You can tell a lot about a person by the type of cheese they champion. Next time you meet somebody new, ask them this simple question: what's your cheese type? Do you freak-out for fried cheese curds, or go bananas for burrata? Is havarti a slice of heaven? Or, are you crazy for queso quesadilla? Does emmenthaler whisper sweetly in your ear? Or, does the magic of mozzarella steal your heart every time?
Of course, in Wisconsin, the answers to all those cheese type questions is "yes!" We're a tough crew up here, but if you really want to watch a Wisconsinite weep, tell them they have to pick one cheese type over all the others. Thankfully, we live in a state with more varieties of cheese than anywhere else in the world. So, when it comes to choosing a cheese type, we're more likely to answer: "One of each."
By some counts, there are more than 1,800 different cheese types in the world. And while there's no single accepted way to divide them into categories, many break it down this way:
Fresh cheeses are the simplest cheeses, made to eat right away. These rind-less cheeses are high in moisture content and can be stringy firm or wet and crumbly. Cottage cheese is one of the most popular fresh cheeses. Cheese made from whey like ricotta and stretched-curd cheese like mozzarella are also considered fresh cheeses.
Soft cheeses are young cheeses that are aged no more than a month. They have a creamy, velvety texture with high levels of moisture and butterfat. Bloomy rind soft cheeses like camembert have a culture added during the cheesemaking process that gives the cheese a white and fluffy rind.
Semi-soft cheese types are made of lightly pressed curds and have a somewhat elastic texture with little to no rind. Popular semisoft cheese types are havarti, muenster, and butterkäse. Semisoft cheeses are great in grilled cheese recipe or a baked mac and cheese recipe.
Semi-hard cheeses are made with curds that are heated, pressed, molded, and left to ferment for up to 8 months or longer. This cheese type includes many of the most popular cheeses in the world: cheddar, swiss, gouda, emmentaler, edam, manchego, monterey jack, and oaxaca cheese.
Hard cheeses have the most complex flavor. These are pressed for hours or weeks to make the curd more compact and remove the whey. Less water content produces a hard texture that can be even crunchy or crystalline. Hard cheeses are typically packed in molds and aged for longer periods. Asiago, parmesan, and pecorino romano are among the most well-known. Ricotta salata is a hard cheese made from ricotta that is salted and left to age for several months.
Blue cheeses have blue-green veins created by mold that is introduced during the cheesemaking process. Roquefort and gorgonzola are the most famous varieties.
Washed-rind cheeses or stinky cheeses are washed repeatedly with a saltwater brine that encourages the growth of a special bacteria gives the cheese its strong flavor. Limburger, taleggio, and epoisses de bourgogn are the most well-known.
Brined cheeses are ripened in a saltwater brine, and are usually white and rindless with salty and acidic flavors. Feta and halloumi our popular examples.
It's estimated that there are more than 1,800 different kinds of cheese.
Mozzarella is the world's most favorite pizza cheese and one of the most popular cheeses overall. Many also favor the taste of parmesan on their pizza, but any cheese with good melting properties can help to take a pizza to the next level. Pizzas today are made with everything from milder cheeses like butterkäse, colby and havarti to cheeses with strong flavors like gorgonzola, brick cheese and even limburger.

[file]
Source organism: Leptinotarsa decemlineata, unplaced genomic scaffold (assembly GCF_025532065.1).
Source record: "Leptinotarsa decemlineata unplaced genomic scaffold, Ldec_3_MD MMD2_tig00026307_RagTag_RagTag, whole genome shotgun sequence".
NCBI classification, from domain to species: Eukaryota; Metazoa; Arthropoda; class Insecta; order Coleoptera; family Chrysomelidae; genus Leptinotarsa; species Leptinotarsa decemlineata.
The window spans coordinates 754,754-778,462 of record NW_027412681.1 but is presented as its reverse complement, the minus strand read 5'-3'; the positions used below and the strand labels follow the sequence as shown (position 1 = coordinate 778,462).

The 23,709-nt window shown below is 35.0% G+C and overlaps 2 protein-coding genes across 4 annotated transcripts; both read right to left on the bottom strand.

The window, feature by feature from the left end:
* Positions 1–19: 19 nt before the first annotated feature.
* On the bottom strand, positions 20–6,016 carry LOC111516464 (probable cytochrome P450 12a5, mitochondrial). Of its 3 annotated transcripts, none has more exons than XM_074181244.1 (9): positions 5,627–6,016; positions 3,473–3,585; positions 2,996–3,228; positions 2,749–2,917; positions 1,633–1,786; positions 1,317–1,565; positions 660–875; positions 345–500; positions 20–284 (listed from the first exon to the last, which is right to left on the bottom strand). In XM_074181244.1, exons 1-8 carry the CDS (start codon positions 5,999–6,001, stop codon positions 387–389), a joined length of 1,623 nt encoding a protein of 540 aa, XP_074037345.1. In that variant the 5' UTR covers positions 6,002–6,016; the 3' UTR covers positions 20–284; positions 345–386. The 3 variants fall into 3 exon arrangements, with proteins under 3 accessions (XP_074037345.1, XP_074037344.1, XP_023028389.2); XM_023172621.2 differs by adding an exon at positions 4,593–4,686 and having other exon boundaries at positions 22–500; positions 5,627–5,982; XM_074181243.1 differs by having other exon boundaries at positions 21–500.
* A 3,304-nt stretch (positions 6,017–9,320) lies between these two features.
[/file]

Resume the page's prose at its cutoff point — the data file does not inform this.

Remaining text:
Macaroni and cheese recipes usually feature two types of cheeses: one that melts well and one that adds flavor. Good melting cheeses are monterey jack or fontina, while cheeses that pack a flavor punch include cheddar, havarti, smoked gouda, and pepper jack.
For a great grilled cheese sandwich, you want a semi-soft or semi-hard cheese with great melting properties. Colby, provolone, blue cheese, muenster, and monterey jack are among the best options.
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The great thing about Wisconsin cheese? We make nearly every cheese type in the world, and we make it extremely well. That's the reason we've won so many cheesemaking awards – 5,552 to be exact – and the reason we sell more cheese than any other state in the nation.
That's what happens when a whole state is dedicated to making the tastiest, most award-winning, highest-quality cheese in the universe. For us, it's a matter of pride, because we are serious about our cheese. For you, it's a matter of confidence, because you know every time you pick up a chunk of cheese with the Proudly Wisconsin Cheese ™ badge on the label, that cheese is guaranteed to rock the recipe of your choice.
Craving award-winning aged cheddar, pining for parmesan, or searching for a new cheese to try? The world’s best cheese is just a click away! Explore our directory of Wisconsin cheesemakers and retailers who offer online cheese shopping and get cheese shipped right to your door. What are you waiting for?
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In Wisconsin, we make more flavors, varieties, and styles of cheese than anywhere else in the world. We believe in tradition, producing everything from Italian classics, like parmesan and ricotta, to swiss cheese and cheddar varieties. But every Wisconsin cheesemaker is an innovator as well, which is why we have so many Wisconsin originals, like colby and muenster. Whether it’s a grilled cheese sandwich, potatoes au gratin, or a charcuterie board, Wisconsin cheese makes every dish and recipe tastier.